It's a strange day when a believer like myself finds common cause with atheists, but in this polarized religious world, that strangeness is becoming typical.
These days, conservative believers are getting lots of media attention. They are pushing anti-abortion bills any which way they can. They are fighting gay marriage and the normalization of homosexuality. They are making a false equivalence between Christianity and a pro-American stance. They are working against the teaching of evolution. They are defending the biblical world's standard of male privilege.
But recently, a counter force is gathering strength. And it's not from mainline churches, liberal Christians or middle-of-the-road churchgoers. It's from out-and-out atheists, who are coming out of hiding and into the light of day. This was evident even at a recent college baccalaureate I attended. There were the de rigeur (and quite correct!) prayers aimed at Christians, Jews, Muslims and Hindus. But there was also an reading for atheists -- a passage from Carl Sagan basically lauding nature and actually saying, in so many words, that the preceding prayers were worthless. More on neo-atheistic overreach another time.
This burgeoning militancy of atheists does not worry me. These folks are not quite ready to be up in arms about a fight "For No-God and No-Country." But their very presence is a witness against those whose idea of piety is shoving unwelcome beliefs down our throats.
The latest salvo in the battle against those wishing to establish a Christian America happened in Starke, Florida in the northeast corner of the state. There, a marble copy of the Ten Commandments had been erected in a so-called "free speech one" outside the Bradford County courthouse. Atheist groups had fought the placement of that monument on the grounds of separation of church and state -- and went nowhere. Until someone had the bright idea of "if you can't beat 'em, join 'em." That's when the group American Atheists decided to erect their own monument, one dedicated to their own principles, Rather than to celebrate the myth of how the country's laws are supposedly based on the Ten Commandments, the new monument publicizes actual quotes from some of our founders, who held vastly different beliefs than those generally ascribed to them by our conservative brethren and sisthren:
From Ben Franklin: "“Where a religion is good, I conceive it will support itself; and when it does not support itself, and God does not take care to support it so that its professors are obliged to call for help of the civil power, ‘tis a sign, I apprehend, of its being a bad one."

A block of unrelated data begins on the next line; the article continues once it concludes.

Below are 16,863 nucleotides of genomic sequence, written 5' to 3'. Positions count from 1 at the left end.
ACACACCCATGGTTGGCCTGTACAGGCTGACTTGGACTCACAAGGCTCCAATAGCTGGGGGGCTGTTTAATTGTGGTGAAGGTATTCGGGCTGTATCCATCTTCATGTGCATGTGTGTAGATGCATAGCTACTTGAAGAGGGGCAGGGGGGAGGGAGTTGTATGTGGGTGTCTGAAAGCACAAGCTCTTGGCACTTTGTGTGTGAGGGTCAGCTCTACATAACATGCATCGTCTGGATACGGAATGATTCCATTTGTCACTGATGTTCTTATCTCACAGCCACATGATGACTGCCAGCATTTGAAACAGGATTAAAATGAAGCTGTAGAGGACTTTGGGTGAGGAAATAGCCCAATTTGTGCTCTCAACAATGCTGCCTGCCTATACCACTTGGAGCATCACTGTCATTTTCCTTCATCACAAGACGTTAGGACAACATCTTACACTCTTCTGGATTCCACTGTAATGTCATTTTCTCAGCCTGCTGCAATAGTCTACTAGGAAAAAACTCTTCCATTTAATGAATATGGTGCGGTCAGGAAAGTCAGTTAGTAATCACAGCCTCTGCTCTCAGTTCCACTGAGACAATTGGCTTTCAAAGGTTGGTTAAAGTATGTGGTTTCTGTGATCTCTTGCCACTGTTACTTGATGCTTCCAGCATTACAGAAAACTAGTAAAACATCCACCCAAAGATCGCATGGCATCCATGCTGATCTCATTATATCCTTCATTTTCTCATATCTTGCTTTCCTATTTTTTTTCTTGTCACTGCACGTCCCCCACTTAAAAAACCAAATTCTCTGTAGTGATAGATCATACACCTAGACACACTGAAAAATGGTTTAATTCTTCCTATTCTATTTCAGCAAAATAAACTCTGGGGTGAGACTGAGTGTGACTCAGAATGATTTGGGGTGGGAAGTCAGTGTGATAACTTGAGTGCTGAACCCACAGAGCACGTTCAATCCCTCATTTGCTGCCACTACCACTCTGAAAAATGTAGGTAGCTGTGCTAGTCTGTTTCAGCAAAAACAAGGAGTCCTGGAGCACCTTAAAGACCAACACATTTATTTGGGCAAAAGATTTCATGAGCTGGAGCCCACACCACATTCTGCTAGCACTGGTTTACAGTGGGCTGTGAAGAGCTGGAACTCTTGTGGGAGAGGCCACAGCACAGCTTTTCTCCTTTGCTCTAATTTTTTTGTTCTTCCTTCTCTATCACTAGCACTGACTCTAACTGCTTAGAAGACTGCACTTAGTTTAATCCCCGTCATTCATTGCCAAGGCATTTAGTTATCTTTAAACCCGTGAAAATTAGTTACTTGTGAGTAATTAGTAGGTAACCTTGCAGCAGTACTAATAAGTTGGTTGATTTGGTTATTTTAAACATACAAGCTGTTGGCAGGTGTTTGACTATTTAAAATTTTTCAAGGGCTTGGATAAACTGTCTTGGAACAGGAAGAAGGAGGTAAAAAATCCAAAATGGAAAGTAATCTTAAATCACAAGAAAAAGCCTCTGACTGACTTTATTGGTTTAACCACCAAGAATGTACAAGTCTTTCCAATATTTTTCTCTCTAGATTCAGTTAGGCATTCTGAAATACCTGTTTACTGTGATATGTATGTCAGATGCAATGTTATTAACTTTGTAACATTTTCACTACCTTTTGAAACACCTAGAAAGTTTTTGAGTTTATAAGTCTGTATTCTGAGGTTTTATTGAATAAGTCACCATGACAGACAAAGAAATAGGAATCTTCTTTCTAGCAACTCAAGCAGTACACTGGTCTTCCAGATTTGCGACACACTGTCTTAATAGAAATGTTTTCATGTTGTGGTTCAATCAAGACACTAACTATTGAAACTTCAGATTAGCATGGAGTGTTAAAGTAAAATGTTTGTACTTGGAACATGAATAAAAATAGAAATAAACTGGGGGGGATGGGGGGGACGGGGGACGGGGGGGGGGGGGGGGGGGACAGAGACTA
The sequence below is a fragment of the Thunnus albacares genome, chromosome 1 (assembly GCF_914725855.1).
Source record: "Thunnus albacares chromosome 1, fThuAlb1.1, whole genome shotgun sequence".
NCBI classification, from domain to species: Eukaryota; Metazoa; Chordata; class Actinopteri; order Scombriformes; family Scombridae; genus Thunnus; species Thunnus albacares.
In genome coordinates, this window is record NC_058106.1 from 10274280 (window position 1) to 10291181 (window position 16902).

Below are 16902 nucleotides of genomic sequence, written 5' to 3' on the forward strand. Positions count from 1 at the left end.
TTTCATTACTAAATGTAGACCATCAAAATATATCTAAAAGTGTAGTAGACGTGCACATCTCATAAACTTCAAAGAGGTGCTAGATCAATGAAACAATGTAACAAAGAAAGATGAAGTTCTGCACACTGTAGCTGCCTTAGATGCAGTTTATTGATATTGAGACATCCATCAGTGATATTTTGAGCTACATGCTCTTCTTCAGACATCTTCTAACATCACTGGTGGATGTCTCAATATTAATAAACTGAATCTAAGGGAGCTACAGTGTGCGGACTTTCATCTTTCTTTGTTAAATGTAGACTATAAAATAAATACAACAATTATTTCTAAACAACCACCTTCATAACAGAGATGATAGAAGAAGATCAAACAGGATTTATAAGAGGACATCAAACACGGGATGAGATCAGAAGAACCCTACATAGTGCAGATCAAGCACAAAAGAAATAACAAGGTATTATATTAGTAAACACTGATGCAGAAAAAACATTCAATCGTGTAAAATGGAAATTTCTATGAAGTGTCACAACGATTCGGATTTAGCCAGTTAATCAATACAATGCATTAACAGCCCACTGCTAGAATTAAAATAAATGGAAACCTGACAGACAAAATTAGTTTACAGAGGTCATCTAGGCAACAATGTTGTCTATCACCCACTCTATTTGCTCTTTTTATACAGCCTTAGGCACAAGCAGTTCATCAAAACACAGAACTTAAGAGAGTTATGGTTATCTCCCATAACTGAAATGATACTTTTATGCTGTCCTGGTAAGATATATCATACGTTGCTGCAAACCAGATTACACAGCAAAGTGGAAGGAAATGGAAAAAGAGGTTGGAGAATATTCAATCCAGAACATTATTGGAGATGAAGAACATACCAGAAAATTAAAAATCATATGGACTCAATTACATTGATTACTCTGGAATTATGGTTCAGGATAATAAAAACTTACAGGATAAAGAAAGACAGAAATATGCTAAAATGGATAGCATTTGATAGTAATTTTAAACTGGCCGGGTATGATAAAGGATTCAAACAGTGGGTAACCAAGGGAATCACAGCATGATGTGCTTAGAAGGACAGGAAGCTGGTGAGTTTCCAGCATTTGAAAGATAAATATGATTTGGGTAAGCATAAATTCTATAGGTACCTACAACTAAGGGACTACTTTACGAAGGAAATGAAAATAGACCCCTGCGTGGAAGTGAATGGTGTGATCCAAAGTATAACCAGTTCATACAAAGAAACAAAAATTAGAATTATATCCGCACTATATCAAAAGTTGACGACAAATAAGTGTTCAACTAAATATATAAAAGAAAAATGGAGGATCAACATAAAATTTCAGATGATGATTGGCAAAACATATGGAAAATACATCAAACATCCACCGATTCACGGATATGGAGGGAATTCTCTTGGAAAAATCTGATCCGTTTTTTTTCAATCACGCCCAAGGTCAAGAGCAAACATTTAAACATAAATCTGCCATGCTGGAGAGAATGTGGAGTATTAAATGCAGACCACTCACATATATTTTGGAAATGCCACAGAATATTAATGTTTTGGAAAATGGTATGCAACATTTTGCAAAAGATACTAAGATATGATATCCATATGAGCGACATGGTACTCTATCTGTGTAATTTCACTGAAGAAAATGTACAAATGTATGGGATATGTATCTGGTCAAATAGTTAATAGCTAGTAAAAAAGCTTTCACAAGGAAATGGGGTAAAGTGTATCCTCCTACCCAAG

John Adams: “It will never be pretended that any persons employed in that service [writing the Constitution] had interviews with the gods or were in any degree under the inspiration of Heaven."
From the Treaty of Tripoli: "The government of the United States of America is not in any sense founded on the Christian religion."
Tom Jefferson: “Question with boldness even the existence of a god; because, if there be one, he must more approve the homage of reason, than that of blindfolded fear.”
While each of these worthies had more complicated relationships with religion than the quotes might suggest, it's nice to see some of their actual words in public.
One of item of note: one of the local people commenting about the monument just about gave away his side's intentions when interviewed. "Christians are praying...that these folks will realize that eternity is too long to be wrong." Ooh. Wrong approach! Shouldn't let the heathen think that we are pushing the Ten Commandments a religious symbol!!
While I do fault atheists for denigrating a paper tiger theism -- one that is simple-minded, fundamentalist, anti-science and anti-people -- I celebrate that the battle has finally been joined. America must remain a place where all religions are welcome and no religion gets a free ride. The only way to protect all religion is to give none the upper hand. So while I disagree with their world view, I love what they are trying to accomplish by confront the way some Christians have tried to force their views on others. And so I say...
You go atheists! Push 'em back! Push 'em back! Push 'em WAAAAAAYYYY back!